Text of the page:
Bishop & Sewell

The tongue in cheek heading of this piece was suggested to me as a topic about the legal differences between unmarried cohabitation and marriage (and civil partnership). (When I mention marriage it should be taken to include civil partnerships). This article isn’t going to be a social commentary.

I will have to simplify the law otherwise this article will turn into a book so I make the inevitable legal disclaimer that you should take legal advice on your individual situation.

The real difference between cohabitation and marriage is on the ending of a relationship, if you are the wealthier party in the relationship and it breaks down, you are much more likely to be better off being unmarried.


 Civil partnerships – a warning

Civil partnerships have only been available until now to same-sex couples, but following a government announcement on 2 October 2018 they should soon be available to heterosexual partners as well.

Some people are ideologically opposed to marriage, but want to have their relationship recognised by a civil partnership. For those people then (and I suspect they are limited in number) they will happily go off and enter into a civil partnership.

My fear is that some people will enter into a civil partnership in the belief that it is some form of ‘marriage-lite’. It isn’t. From a legal perspective, civil partnerships and marriage are identical. They are identical concepts, but with different labels.

Civil partnership confers the same legal benefits (and disadvantages) as marriage and if the relationship breaks down, a civil partnership has to be dissolved in the same way a marriage ends with a divorce. The legal process is identical and the same financial claims can be made on the dissolution of a civil partnership as can be made on divorce. The courts adopt exactly the same approach when assessing a financial claim on divorce/dissolution whether you are married or in a civil partnership and whether it is heterosexual or same-sex relationship.

Don’t enter into a civil partnership rather than getting married if you believe it will reduce your partner’s financial claims against you if things don’t work out – it won’t.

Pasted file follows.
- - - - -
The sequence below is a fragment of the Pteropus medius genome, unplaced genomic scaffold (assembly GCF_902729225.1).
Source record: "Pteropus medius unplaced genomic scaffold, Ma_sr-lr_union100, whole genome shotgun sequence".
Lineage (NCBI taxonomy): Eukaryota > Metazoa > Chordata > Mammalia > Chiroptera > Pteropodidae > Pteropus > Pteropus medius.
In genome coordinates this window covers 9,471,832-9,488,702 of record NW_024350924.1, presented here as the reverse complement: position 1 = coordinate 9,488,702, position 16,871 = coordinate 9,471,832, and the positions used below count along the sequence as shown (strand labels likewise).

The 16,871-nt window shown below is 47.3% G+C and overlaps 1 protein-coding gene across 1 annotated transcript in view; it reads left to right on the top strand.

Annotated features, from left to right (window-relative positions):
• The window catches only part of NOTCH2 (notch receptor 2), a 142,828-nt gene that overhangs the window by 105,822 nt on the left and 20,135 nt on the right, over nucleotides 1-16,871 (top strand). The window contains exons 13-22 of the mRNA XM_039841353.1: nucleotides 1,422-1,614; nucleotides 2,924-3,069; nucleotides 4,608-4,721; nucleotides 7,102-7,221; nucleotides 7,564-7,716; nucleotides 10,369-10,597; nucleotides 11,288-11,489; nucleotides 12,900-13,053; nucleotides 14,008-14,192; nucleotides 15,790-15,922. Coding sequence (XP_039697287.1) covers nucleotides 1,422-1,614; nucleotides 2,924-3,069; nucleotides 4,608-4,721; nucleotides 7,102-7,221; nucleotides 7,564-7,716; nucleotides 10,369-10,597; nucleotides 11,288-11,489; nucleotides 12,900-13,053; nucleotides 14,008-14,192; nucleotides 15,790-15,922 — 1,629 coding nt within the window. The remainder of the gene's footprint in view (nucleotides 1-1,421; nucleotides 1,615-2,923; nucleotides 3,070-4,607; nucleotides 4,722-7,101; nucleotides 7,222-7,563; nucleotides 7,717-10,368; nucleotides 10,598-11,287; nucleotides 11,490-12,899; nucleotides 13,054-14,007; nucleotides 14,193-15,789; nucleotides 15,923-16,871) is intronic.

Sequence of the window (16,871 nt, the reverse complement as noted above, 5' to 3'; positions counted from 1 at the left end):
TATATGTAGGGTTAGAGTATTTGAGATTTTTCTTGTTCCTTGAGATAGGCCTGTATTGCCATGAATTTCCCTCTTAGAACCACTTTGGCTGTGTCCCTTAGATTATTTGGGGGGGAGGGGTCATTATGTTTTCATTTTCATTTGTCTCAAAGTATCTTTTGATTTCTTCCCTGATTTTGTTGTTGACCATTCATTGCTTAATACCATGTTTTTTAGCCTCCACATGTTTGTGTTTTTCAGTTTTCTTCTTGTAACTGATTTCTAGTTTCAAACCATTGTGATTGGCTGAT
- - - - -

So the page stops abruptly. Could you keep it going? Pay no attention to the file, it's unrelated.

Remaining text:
During the relationship

For most people during a relationship, from a legal perspective it makes little difference whether you are married or unmarried.

The state does not intervene and people are free to arrange their finances between one another as they want. You can keep your finances entirely separate, pool your resources or one person may be entirely financially dependent on the other.

Depending on the government of the day, there may be some financial benefits to being married, but these benefits tend to be limited and available only to the less well off. For example, Married Couple’s Allowance has been available for the last few years with a potential tax saving of up to £900 a year, but is only available if one spouse is earning less than the personal allowance and the other is a basic rate tax payer. No one proposes marriage just to get an annual £900 tax saving.

If the relationship breaks down and you are not married

There is no legal process to go through to end the relationship. You separate and that is it.

There is no concept of a common law husband or wife under English law. However many times people are told, there is still a widespread misconception that you can be a common law spouse; you can’t. Living with someone, even for decades, does not give you any status in law, nor does it give you any rights if your relationship comes to an end.

Financial claims on separation are governed by principles of property and trust law. In very simple terms, in most cases this is likely to mean that assets are divided according to how they are held.

If you buy a home together and make unequal financial contributions, you would be wise to hold the property in specified shares according to your contributions so if the relationship ends and the property is sold, you each get what you put in. Too often I have seen a client who has purchased a property in joint names with his or her partner, but having put in the lion’s share, looks shocked if the relationship is short-lived when I tell them that their partner is entitled to half of the sale proceeds and there is probably nothing that can be done if their partner is going to insist on ‘their half’. (However, in these sorts of cases I have found most people behave decently and agree to split the sale proceeds according to their contributions.)